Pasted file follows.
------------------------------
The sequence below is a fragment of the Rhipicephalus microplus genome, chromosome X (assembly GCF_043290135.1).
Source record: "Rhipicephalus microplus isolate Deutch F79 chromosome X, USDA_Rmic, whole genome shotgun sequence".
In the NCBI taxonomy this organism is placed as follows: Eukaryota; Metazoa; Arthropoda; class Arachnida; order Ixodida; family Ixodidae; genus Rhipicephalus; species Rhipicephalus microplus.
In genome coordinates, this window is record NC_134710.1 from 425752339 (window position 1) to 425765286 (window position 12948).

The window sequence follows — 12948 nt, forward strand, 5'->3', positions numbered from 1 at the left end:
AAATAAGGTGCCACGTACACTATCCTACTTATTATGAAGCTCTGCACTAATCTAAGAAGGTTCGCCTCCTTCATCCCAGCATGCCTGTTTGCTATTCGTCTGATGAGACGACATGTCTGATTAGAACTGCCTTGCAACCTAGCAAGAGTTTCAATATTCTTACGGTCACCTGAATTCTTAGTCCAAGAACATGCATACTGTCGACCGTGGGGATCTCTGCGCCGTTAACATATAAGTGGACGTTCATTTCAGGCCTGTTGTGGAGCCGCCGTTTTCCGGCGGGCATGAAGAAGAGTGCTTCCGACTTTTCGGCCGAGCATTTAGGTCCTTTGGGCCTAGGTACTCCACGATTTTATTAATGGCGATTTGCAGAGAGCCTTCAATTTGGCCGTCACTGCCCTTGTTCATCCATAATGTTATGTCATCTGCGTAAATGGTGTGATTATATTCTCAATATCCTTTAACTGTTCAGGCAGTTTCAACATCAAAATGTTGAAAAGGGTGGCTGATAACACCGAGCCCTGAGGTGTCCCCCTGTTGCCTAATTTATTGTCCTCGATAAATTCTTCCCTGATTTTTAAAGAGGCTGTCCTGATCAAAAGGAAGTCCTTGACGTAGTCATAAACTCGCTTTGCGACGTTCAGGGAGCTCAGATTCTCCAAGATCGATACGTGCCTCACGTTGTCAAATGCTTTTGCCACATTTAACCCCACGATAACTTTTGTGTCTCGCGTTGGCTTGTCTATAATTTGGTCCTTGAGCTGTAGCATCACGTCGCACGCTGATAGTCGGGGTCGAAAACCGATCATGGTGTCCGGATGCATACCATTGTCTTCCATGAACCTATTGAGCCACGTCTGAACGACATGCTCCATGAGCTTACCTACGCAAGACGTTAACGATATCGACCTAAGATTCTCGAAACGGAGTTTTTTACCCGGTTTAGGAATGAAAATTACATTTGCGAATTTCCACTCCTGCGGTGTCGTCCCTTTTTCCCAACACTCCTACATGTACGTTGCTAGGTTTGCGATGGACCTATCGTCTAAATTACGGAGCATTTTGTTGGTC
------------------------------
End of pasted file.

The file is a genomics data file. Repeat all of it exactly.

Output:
The sequence below is a fragment of the Rhipicephalus microplus genome, chromosome X (assembly GCF_043290135.1).
Source record: "Rhipicephalus microplus isolate Deutch F79 chromosome X, USDA_Rmic, whole genome shotgun sequence".
In the NCBI taxonomy this organism is placed as follows: Eukaryota; Metazoa; Arthropoda; class Arachnida; order Ixodida; family Ixodidae; genus Rhipicephalus; species Rhipicephalus microplus.
In genome coordinates, this window is record NC_134710.1 from 425752339 (window position 1) to 425765286 (window position 12948).

The window sequence follows — 12948 nt, forward strand, 5'->3', positions numbered from 1 at the left end:
AAATAAGGTGCCACGTACACTATCCTACTTATTATGAAGCTCTGCACTAATCTAAGAAGGTTCGCCTCCTTCATCCCAGCATGCCTGTTTGCTATTCGTCTGATGAGACGACATGTCTGATTAGAACTGCCTTGCAACCTAGCAAGAGTTTCAATATTCTTACGGTCACCTGAATTCTTAGTCCAAGAACATGCATACTGTCGACCGTGGGGATCTCTGCGCCGTTAACATATAAGTGGACGTTCATTTCAGGCCTGTTGTGGAGCCGCCGTTTTCCGGCGGGCATGAAGAAGAGTGCTTCCGACTTTTCGGCCGAGCATTTAGGTCCTTTGGGCCTAGGTACTCCACGATTTTATTAATGGCGATTTGCAGAGAGCCTTCAATTTGGCCGTCACTGCCCTTGTTCATCCATAATGTTATGTCATCTGCGTAAATGGTGTGATTATATTCTCAATATCCTTTAACTGTTCAGGCAGTTTCAACATCAAAATGTTGAAAAGGGTGGCTGATAACACCGAGCCCTGAGGTGTCCCCCTGTTGCCTAATTTATTGTCCTCGATAAATTCTTCCCTGATTTTTAAAGAGGCTGTCCTGATCAAAAGGAAGTCCTTGACGTAGTCATAAACTCGCTTTGCGACGTTCAGGGAGCTCAGATTCTCCAAGATCGATACGTGCCTCACGTTGTCAAATGCTTTTGCCACATTTAACCCCACGATAACTTTTGTGTCTCGCGTTGGCTTGTCTATAATTTGGTCCTTGAGCTGTAGCATCACGTCGCACGCTGATAGTCGGGGTCGAAAACCGATCATGGTGTCCGGATGCATACCATTGTCTTCCATGAACCTATTGAGCCACGTCTGAACGACATGCTCCATGAGCTTACCTACGCAAGACGTTAACGATATCGACCTAAGATTCTCGAAACGGAGTTTTTTACCCGGTTTAGGAATGAAAATTACATTTGCGAATTTCCACTCCTGCGGTGTCGTCCCTTTTTCCCAACACTCCTACATGTACGTTGCTAGGTTTGCGATGGACCTATCGTCTAAATTACGGAGCATTTTGTTGGTC